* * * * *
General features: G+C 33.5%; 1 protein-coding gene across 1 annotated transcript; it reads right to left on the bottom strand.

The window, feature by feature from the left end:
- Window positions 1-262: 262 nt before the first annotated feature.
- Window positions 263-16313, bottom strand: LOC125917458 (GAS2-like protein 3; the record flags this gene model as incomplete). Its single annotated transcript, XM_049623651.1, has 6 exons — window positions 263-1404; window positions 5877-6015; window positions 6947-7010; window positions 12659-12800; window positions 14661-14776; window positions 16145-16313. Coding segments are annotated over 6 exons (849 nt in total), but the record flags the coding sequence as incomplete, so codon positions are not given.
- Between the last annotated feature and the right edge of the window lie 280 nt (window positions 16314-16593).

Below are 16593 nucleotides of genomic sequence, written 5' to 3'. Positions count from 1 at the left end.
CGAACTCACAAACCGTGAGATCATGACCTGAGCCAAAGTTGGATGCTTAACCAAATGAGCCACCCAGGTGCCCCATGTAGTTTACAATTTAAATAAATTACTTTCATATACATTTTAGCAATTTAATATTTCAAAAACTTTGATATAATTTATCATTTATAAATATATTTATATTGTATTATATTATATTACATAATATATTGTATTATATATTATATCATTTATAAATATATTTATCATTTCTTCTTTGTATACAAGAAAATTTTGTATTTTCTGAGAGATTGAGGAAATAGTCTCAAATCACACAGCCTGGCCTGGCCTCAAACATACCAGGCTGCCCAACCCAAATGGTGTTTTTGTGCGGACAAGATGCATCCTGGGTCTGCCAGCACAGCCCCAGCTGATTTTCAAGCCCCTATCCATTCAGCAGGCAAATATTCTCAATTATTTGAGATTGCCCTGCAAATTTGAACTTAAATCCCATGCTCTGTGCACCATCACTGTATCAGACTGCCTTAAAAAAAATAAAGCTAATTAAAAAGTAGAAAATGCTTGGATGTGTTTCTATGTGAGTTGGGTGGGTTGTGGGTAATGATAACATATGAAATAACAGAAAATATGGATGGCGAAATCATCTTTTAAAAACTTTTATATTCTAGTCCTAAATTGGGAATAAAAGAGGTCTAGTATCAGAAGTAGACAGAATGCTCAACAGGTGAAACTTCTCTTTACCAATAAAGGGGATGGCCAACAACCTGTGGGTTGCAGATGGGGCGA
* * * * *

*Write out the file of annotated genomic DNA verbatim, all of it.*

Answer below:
General features: G+C 33.5%; 1 protein-coding gene across 1 annotated transcript; it reads right to left on the bottom strand.

The window, feature by feature from the left end:
- Window positions 1-262: 262 nt before the first annotated feature.
- Window positions 263-16313, bottom strand: LOC125917458 (GAS2-like protein 3; the record flags this gene model as incomplete). Its single annotated transcript, XM_049623651.1, has 6 exons — window positions 263-1404; window positions 5877-6015; window positions 6947-7010; window positions 12659-12800; window positions 14661-14776; window positions 16145-16313. Coding segments are annotated over 6 exons (849 nt in total), but the record flags the coding sequence as incomplete, so codon positions are not given.
- Between the last annotated feature and the right edge of the window lie 280 nt (window positions 16314-16593).

Below are 16593 nucleotides of genomic sequence, written 5' to 3'. Positions count from 1 at the left end.
CGAACTCACAAACCGTGAGATCATGACCTGAGCCAAAGTTGGATGCTTAACCAAATGAGCCACCCAGGTGCCCCATGTAGTTTACAATTTAAATAAATTACTTTCATATACATTTTAGCAATTTAATATTTCAAAAACTTTGATATAATTTATCATTTATAAATATATTTATATTGTATTATATTATATTACATAATATATTGTATTATATATTATATCATTTATAAATATATTTATCATTTCTTCTTTGTATACAAGAAAATTTTGTATTTTCTGAGAGATTGAGGAAATAGTCTCAAATCACACAGCCTGGCCTGGCCTCAAACATACCAGGCTGCCCAACCCAAATGGTGTTTTTGTGCGGACAAGATGCATCCTGGGTCTGCCAGCACAGCCCCAGCTGATTTTCAAGCCCCTATCCATTCAGCAGGCAAATATTCTCAATTATTTGAGATTGCCCTGCAAATTTGAACTTAAATCCCATGCTCTGTGCACCATCACTGTATCAGACTGCCTTAAAAAAAATAAAGCTAATTAAAAAGTAGAAAATGCTTGGATGTGTTTCTATGTGAGTTGGGTGGGTTGTGGGTAATGATAACATATGAAATAACAGAAAATATGGATGGCGAAATCATCTTTTAAAAACTTTTATATTCTAGTCCTAAATTGGGAATAAAAGAGGTCTAGTATCAGAAGTAGACAGAATGCTCAACAGGTGAAACTTCTCTTTACCAATAAAGGGGATGGCCAACAACCTGTGGGTTGCAGATGGGGCGA